Because people could be infected with any one of six human coronaviruses that are known to exist today, including SARS-CoV-2 and four others that cause the common cold, the WHO said that antibody tests “need to accurately distinguish between past infections from [the novel coronavirus]” and infections of the other viruses.

The report warned that those infected by any one of the six coronaviruses may develop antibodies that cross-react with antibodies produced to counteract the novel coronavirus, just as Dr. Kamitsuka said.

The WHO said it supports studies conducted by many countries to test antibodies to the novel coronavirus, “critical for understanding the extent of – and risk factors associated with – infection.”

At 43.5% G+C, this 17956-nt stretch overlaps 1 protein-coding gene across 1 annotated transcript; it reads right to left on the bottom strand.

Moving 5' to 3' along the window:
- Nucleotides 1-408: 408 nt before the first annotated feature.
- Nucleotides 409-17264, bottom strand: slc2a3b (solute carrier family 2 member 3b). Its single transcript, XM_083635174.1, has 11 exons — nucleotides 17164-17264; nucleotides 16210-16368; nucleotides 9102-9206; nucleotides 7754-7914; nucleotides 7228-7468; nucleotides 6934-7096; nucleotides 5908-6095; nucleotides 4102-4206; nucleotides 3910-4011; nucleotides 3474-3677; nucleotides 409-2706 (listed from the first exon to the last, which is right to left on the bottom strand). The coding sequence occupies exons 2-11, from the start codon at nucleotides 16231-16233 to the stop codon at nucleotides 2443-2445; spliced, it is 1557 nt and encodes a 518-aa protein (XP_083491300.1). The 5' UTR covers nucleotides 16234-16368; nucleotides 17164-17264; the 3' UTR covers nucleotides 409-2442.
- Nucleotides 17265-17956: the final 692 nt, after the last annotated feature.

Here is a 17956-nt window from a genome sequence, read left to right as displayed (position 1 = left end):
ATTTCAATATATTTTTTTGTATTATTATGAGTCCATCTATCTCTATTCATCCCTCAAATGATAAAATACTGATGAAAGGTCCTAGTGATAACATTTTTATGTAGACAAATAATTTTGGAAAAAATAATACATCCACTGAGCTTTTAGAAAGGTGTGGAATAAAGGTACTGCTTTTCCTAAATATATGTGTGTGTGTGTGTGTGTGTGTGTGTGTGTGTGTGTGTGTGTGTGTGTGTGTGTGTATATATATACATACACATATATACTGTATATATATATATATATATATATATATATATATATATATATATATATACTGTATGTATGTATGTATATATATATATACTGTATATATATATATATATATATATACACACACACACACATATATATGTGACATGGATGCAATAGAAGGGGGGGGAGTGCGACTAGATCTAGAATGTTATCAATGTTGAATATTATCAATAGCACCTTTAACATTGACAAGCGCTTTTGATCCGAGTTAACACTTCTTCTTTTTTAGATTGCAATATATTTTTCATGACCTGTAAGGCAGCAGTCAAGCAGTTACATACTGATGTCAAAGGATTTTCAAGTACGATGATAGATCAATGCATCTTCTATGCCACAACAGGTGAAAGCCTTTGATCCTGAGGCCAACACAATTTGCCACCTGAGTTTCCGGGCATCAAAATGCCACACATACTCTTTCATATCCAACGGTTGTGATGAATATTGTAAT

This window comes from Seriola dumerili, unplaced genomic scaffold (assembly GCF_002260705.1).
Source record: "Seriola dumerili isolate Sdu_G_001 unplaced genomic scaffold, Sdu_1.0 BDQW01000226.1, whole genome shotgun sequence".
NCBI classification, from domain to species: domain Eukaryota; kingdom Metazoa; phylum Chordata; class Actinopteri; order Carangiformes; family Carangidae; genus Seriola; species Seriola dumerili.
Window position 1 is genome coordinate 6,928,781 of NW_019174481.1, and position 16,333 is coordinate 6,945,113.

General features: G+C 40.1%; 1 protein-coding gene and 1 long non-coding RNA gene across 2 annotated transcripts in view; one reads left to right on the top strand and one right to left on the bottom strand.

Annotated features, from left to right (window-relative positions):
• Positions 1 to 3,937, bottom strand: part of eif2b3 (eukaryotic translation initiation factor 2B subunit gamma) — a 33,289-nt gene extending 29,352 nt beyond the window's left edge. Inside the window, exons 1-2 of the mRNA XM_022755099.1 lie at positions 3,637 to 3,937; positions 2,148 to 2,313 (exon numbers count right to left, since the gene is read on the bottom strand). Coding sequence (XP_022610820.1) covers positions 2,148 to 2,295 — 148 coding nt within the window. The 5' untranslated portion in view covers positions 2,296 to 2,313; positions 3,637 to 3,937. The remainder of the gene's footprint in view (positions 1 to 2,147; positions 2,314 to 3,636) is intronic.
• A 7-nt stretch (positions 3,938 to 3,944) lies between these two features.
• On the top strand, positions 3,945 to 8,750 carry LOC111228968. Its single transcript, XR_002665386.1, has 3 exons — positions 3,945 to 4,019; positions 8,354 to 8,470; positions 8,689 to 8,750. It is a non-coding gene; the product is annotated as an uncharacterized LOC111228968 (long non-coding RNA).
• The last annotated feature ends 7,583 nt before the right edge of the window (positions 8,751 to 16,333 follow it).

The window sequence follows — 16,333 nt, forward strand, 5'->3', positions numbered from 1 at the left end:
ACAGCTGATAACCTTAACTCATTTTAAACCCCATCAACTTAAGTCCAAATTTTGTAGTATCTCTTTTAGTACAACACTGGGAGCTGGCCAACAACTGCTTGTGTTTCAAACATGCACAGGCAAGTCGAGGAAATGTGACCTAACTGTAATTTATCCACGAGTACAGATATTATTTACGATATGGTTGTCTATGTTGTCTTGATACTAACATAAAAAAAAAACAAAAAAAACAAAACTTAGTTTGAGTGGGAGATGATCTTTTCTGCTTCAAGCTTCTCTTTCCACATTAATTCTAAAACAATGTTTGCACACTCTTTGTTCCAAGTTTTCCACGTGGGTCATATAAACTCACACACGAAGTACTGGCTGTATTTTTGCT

But while these studies will provide useful data on population percentages with detectable antibodies, “most are not designed to determine whether those people are immune to secondary infections” of the novel coronavirus.

On the West Coast, a University of California, Berkeley and UC San Francisco project evaluated a dozen of more than 120 available antibody test kits now available.

Although researchers discovered many of the tests “performed reasonably well,” many of the test kits “have false positive rates that may exceed the proportion of people who have been infected in some communities.” In other words, many who test positive on these antibody tests “may not actually have had Covid-19.”

“It’s the Wild West right now,” UC Berkeley assistant professor Patrick Hsu said. “These tests are widely available, and many people are buying and deploying them, but I realized that they had not been systematically validated, and we needed to figure out which ones would really work. This is a huge, unmet need for public health.”